We continue our investigations of the development and importance of the one-arm spiral instability in long-lived hypermassive neutron stars (HMNSs) formed in dynamical capture binary neutron star mergers. Employing hydrodynamic simulations in full general relativity, we find that the one-arm instability is generic in that it can develop in HMNSs within a few tens of milliseconds after merger for all equations of state in our survey. We find that mergers with stiffer equations of state tend to produce HMNSs with stronger m = 2 azimuthal mode density deformations, and weaker m = 1 components, relative to softer equations of state. We also find that for equations of state that can give rise to double-core HMNSs, large m = 1 density modes can already be present due to asymmetries in the two cores. This results in the generation of l = 2, m = 1 gravitational wave modes even before the dominance of a one-arm mode that ultimately arises following merger of the two cores. Our results further suggest that stiffer equations of state give rise to HMNSs generating lower m = 1 gravitational wave frequencies. Thus, if gravitational waves from the one-arm instability are detected, they could in principle constrain the neutron star equation of state. We estimate that, depending on the equation of state, the one-arm mode could potentially be detectable by second generation gravitational wave detectors at ∼10 Mpc and by third generation ones at ∼100 Mpc. Finally, we provide estimates of the properties of dynamical ejecta, as well as the accompanying kilonovae signatures.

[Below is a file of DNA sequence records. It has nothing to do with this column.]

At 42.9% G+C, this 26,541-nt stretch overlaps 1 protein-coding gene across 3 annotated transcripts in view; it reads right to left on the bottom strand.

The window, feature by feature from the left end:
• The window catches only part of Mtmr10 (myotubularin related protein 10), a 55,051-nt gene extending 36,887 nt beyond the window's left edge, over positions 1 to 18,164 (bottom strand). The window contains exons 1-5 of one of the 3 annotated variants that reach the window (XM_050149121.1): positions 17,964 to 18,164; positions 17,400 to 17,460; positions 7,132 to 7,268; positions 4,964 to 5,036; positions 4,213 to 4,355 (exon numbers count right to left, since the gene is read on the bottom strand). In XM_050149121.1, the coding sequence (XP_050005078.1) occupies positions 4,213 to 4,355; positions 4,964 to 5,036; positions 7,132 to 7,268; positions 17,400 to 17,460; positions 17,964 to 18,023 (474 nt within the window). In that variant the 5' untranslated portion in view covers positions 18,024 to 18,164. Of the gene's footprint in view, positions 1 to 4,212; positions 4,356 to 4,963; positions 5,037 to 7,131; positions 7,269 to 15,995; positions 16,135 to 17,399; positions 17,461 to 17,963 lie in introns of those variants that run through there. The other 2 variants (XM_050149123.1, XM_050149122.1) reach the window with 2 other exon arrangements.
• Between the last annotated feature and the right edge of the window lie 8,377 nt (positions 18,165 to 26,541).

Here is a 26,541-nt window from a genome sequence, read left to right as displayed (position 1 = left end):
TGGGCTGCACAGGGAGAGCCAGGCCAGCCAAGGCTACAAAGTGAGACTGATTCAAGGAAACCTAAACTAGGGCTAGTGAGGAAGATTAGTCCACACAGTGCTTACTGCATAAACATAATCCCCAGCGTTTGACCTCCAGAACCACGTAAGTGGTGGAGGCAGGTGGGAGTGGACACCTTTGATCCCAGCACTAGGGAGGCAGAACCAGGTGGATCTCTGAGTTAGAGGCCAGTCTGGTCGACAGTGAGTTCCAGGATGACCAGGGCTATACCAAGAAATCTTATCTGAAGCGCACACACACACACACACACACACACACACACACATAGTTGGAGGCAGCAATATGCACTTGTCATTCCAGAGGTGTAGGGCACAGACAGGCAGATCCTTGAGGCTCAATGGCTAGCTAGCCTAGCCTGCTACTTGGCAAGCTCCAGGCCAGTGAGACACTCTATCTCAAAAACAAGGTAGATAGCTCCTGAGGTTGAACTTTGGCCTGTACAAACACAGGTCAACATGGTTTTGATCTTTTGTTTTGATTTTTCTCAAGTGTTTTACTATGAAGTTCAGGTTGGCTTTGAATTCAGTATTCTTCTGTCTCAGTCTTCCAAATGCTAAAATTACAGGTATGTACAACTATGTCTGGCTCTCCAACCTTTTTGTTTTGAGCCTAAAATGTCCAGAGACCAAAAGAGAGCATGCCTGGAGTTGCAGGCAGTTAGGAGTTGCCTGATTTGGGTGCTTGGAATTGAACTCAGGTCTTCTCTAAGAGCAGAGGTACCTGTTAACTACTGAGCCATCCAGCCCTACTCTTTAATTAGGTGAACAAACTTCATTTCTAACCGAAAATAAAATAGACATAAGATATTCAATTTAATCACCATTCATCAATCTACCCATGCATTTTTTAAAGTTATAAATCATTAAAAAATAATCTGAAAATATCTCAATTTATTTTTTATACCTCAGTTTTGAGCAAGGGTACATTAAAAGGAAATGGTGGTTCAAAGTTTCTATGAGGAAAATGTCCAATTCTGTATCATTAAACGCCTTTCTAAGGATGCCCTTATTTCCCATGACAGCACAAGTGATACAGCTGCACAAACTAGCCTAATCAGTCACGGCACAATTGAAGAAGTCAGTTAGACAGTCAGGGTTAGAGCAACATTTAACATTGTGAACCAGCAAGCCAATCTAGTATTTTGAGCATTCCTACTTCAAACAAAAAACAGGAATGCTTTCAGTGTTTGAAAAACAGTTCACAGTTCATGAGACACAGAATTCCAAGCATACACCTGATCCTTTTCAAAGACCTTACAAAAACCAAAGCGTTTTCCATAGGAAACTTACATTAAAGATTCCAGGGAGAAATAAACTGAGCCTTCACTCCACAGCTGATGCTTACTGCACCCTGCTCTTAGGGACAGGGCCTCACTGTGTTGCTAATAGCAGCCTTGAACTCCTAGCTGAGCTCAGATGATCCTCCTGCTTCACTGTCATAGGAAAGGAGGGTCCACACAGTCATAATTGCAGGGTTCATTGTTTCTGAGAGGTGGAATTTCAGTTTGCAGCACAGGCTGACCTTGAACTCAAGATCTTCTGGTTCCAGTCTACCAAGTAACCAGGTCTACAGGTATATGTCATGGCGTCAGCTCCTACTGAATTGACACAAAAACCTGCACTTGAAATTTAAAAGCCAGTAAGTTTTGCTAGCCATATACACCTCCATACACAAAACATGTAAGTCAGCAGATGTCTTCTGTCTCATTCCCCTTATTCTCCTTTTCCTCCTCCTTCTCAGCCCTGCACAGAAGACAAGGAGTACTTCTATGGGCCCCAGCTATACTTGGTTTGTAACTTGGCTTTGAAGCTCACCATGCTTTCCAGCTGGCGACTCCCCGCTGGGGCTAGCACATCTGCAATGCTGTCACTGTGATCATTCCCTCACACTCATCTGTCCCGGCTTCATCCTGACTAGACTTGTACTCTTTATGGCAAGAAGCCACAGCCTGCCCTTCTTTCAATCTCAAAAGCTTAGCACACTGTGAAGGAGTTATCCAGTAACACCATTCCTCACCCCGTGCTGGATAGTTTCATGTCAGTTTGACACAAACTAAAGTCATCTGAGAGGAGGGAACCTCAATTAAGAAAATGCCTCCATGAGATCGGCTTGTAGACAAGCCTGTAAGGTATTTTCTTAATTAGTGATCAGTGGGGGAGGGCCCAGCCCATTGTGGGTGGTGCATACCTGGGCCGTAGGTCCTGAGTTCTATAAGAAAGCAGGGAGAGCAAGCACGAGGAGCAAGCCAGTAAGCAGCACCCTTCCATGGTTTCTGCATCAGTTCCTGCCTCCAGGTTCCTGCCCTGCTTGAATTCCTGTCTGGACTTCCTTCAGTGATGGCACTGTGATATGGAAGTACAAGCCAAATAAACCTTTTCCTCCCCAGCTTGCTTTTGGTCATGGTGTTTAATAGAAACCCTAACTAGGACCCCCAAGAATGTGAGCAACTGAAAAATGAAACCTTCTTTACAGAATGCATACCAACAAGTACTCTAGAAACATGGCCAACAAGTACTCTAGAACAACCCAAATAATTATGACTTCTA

All Science Journal Classification (ASJC) codes
- Physics and Astronomy (miscellaneous)
- binary neutron star mergers
- gravitational waves
- hypermassive neutron stars
- neutron star equation of state
- one-arm instability